University of San Diego basketball player Brandon Johnson, here celebrating… (Marcio Jose Sanchez / Associated…)
A former bookie was sentenced Thursday to two years in federal prison for his role in a scheme to bribe basketball players at the University of San Diego.
Richard Francis Garmo, 43, of El Cajon, was the eighth and last defendant to be sentenced in San Diego federal court after an investigation the FBI called Operation Hook Shot.
Garmo and his co-defendants allegedly induced Brandon Johnson, the school's all-time leading scorer, to take bribes so that gamblers could win bets in Las Vegas. Johnson has been sentenced to six months in custody and a year's probation.
Thaddeus Brown, a former assistant basketball coach at the University of San Diego, was sentenced to a year in federal prison for his role in the conspiracy.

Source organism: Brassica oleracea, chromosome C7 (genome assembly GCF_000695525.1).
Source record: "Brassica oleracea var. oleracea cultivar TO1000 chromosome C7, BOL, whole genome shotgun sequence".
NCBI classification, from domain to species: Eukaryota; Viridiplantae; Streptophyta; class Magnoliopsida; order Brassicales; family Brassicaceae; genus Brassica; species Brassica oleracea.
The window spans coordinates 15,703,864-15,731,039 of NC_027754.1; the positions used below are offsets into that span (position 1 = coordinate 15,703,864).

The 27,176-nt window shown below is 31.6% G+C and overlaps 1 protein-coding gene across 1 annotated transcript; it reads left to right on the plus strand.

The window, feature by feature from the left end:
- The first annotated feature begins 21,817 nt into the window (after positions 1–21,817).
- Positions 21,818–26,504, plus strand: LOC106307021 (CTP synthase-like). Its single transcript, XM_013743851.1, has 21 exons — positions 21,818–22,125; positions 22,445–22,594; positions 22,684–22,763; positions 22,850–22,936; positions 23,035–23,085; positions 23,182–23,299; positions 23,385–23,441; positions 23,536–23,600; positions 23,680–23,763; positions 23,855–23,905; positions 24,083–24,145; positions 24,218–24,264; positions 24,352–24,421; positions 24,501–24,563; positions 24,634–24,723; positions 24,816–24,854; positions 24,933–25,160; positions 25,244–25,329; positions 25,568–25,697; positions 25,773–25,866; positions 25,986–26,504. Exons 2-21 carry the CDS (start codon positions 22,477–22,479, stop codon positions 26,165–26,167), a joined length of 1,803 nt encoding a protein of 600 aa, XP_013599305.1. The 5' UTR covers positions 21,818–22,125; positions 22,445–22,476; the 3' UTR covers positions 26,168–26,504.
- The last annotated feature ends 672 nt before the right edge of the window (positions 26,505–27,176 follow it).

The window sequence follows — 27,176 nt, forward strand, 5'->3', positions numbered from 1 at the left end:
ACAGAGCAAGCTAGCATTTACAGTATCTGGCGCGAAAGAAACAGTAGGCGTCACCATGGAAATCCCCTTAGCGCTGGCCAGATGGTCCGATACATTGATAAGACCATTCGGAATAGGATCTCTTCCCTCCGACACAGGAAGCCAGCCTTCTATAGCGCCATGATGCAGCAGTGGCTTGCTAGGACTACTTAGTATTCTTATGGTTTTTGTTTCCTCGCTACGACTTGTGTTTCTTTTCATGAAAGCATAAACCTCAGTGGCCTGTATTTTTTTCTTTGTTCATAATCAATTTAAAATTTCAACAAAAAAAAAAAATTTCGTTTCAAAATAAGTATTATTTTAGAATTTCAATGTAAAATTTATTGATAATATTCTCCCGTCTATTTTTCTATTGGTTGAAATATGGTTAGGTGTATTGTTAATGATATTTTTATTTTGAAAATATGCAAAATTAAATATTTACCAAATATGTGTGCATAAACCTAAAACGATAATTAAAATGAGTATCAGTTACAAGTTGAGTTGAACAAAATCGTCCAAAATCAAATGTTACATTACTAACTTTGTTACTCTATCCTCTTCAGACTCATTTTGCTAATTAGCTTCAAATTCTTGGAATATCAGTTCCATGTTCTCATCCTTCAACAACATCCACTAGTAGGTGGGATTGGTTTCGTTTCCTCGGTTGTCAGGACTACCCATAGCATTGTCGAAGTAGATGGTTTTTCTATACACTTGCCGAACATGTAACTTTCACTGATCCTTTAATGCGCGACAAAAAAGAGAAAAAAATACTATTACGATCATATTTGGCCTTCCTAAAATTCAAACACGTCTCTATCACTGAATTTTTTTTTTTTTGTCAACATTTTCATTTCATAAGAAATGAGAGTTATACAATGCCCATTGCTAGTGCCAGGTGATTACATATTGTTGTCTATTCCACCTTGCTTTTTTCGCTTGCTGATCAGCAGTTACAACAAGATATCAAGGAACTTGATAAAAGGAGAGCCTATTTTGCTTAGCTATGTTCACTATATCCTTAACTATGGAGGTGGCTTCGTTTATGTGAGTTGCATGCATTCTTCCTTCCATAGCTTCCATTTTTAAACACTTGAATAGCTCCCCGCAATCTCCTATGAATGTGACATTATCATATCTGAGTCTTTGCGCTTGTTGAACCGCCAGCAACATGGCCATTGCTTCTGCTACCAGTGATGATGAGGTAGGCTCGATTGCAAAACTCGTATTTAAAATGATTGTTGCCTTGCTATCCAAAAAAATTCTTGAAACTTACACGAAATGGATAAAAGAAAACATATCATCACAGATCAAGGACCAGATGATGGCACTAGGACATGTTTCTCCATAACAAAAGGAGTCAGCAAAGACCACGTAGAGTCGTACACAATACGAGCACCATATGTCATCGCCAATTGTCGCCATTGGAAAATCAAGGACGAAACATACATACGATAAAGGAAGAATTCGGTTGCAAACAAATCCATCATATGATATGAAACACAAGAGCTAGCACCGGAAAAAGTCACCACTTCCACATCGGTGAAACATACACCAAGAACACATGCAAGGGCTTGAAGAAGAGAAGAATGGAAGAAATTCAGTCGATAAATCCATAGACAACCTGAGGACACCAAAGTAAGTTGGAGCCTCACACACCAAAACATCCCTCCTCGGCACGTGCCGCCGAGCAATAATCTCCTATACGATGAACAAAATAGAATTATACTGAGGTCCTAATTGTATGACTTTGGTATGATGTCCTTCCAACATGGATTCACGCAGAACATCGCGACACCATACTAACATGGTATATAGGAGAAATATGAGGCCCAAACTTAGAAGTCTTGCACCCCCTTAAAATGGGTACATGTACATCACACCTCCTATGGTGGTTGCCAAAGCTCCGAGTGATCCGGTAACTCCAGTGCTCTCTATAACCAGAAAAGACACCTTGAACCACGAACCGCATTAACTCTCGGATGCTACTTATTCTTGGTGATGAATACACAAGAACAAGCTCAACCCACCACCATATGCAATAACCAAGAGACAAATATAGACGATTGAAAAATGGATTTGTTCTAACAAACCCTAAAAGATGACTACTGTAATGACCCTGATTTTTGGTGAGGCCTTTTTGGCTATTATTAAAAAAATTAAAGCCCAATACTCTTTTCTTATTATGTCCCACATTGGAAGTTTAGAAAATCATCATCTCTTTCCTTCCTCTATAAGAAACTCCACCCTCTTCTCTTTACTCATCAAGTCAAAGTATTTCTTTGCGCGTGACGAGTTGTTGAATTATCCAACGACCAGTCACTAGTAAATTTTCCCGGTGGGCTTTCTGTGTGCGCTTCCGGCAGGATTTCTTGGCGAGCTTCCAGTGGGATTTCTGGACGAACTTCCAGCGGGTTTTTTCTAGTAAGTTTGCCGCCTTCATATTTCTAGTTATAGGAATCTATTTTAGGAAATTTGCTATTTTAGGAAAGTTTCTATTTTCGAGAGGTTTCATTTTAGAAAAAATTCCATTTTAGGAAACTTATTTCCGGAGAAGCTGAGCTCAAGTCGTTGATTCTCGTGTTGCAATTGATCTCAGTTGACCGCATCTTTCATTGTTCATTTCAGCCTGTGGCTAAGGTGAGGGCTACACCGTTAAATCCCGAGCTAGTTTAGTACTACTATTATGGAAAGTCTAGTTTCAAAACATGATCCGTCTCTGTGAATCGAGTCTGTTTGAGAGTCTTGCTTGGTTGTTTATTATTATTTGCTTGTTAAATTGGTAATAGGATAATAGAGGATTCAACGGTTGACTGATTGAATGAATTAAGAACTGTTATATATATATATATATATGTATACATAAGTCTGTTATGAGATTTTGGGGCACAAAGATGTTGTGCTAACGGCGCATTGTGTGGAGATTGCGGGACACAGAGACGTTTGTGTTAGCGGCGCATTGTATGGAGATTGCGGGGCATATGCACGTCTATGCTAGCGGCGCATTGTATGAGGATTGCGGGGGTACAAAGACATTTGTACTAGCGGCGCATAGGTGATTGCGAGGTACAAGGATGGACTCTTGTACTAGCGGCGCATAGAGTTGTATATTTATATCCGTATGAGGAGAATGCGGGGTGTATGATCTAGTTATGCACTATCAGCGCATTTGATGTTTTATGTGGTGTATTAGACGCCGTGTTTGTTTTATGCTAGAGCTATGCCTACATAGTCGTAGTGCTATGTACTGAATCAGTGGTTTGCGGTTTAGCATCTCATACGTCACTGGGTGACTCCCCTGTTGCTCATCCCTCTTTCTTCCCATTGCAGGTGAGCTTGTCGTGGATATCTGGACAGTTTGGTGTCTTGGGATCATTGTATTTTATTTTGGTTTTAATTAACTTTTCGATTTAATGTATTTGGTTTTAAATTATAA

Brown pleaded guilty to being the middleman between gamblers and Johnson. Prosecutors said he received $10,000 a game for three or four games during the 2009-10 season.
Steve Goria, who admitted making $120,000 by betting on a game between San Diego and Loyola Marymount in 2010, was sentenced in October to 30 months in prison.
Oddsmakers had favored San Diego to win but the Toreros lost after blowing a lead.
Garmo pleaded guilty to conspiracy. Along with the two-year prison sentence, he was also sentenced by District Judge Anthony Battaglia to three years of supervised probation after he is released.
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